Cast Iron Chili and Cornbread

Japanese Version

Winter is one of my favorite times of the year. Even though it is cold and sometimes uncomfortable, I really enjoy the sunny weather and crispness of cold air. Whenever this time of year comes around one of my favorite activities is to make a delicious winter tradition in my family, chili. Indeed in many parts of America winter is a time for making such dishes and there are even cook-off competitions to see who can make the very best chili.

Chili comes in many different recipes and there are various ways of cooking it, some are spicy some are mild and some are beefy. It seems that almost everyone has their own special way of making chili, and for me that begins with a 100% cast iron dutch oven cookware. I have a collection of cast iron cookware but for making chili my favorite is the Lodge 10 ¼ inch kitchen dutch oven.The reason I like to make chili in this particular dutch oven is because I can make it anytime in the comfort of my kitchen on my IH range without having to use coals as a heat source.

So what is my version of chili? It all begins with the base ingredients. I start of with a KG of ground beef ( sometimes I use chuck or roast) and let it cook just until it’s done. Then add in a few cloves of freshly chopped garlic, a large yellow onion, several green peppers and saute them until the onions translucent.

After this in goes some diced tomatoes and tomato sauce. Of course it wouldn’t be chili without the special ingredient of chili, so in goes the chili powder, cumin, oregano, fresh rosemary, thyme and some special ingredients I am not at liberty to say ( a family secret).

In my opinion, you cannot make good chili without adding some beans to it. I prefer red kidney beans, but if I have none of those, pinto beans also do a fine job. Of course the last part of making dutch oven chili is the probably the most important, let it cook on a very low heat for 5 or 6 hours to really bring out all the wonderful flavours.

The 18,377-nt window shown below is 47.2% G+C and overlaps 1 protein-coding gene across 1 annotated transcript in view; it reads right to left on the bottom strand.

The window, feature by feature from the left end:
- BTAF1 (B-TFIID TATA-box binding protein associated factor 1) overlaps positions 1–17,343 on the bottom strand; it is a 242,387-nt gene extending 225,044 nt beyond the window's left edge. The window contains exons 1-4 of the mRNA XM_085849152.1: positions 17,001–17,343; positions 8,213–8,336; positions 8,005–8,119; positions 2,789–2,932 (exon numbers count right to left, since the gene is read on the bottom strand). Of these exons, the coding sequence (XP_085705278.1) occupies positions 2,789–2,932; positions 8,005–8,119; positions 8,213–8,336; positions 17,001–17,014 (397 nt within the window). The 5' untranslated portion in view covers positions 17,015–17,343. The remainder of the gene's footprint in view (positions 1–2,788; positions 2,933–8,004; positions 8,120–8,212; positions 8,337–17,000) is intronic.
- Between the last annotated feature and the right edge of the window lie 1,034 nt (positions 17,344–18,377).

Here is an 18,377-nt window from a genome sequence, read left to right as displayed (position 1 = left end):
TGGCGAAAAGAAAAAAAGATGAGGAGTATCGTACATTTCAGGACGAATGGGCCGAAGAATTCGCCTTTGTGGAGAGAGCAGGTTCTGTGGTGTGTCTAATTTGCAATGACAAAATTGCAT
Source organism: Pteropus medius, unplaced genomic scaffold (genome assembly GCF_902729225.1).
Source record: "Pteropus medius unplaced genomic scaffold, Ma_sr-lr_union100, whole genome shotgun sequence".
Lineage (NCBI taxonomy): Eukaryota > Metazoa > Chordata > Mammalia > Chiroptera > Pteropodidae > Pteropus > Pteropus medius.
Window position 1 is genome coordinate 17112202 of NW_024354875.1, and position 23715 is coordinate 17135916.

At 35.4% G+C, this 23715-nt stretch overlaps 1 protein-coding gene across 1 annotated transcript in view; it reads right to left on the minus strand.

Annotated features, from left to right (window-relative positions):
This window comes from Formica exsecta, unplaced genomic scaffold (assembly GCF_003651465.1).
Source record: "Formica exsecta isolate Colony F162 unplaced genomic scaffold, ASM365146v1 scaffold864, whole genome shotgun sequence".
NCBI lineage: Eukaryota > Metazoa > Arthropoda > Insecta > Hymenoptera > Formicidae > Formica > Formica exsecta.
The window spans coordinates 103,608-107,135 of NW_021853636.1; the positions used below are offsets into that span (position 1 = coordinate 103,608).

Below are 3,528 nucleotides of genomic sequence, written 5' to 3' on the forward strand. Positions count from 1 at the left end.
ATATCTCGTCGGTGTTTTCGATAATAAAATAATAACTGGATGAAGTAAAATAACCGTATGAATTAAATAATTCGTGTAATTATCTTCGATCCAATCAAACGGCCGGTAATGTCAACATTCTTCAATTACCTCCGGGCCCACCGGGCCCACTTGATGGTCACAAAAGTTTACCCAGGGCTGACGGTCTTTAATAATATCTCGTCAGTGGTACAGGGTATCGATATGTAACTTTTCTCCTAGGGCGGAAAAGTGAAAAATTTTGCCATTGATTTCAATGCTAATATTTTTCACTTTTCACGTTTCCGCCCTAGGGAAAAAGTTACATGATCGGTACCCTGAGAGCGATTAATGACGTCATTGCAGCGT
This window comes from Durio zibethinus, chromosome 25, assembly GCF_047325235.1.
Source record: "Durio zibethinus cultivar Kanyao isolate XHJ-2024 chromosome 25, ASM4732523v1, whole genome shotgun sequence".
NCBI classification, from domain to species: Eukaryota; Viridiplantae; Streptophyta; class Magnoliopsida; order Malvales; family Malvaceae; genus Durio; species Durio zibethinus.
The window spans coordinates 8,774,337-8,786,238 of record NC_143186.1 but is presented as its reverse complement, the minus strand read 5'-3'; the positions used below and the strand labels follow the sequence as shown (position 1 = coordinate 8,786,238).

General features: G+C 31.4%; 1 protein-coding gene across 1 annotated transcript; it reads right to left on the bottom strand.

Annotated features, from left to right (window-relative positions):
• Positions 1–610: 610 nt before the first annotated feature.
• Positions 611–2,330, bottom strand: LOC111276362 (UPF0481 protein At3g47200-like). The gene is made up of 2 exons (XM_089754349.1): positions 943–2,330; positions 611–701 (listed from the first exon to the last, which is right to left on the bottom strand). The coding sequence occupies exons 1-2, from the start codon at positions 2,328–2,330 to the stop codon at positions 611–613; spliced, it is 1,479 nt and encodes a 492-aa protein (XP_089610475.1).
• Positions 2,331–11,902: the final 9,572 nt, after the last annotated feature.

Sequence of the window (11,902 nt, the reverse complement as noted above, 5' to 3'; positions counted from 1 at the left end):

No chili dish would be complete without a side of good old fashioned cornbread. When making cornbread I also use a trustly old cast iron skillet. This one is a Lodge 10” skillet and makes the perfect baking pan for moist crumbly delicious cornbread.

Corn bread isn’t hard to make, just a little flour, cornmeal, sugar, baking soda-powder, eggs and pinch salt. I melt a few tablespoons of butter in the skillet and then dump in the batter and put it in the oven for 25 minutes and it comes great every time. After it cools for a good 20 minutes then spread some butter on top with a drizzle of honey.

So if winter has got you feeling a little down may I suggest some cast iron dutch oven home cooked chili and cornbread to raise your spirits? It works for me everytime.

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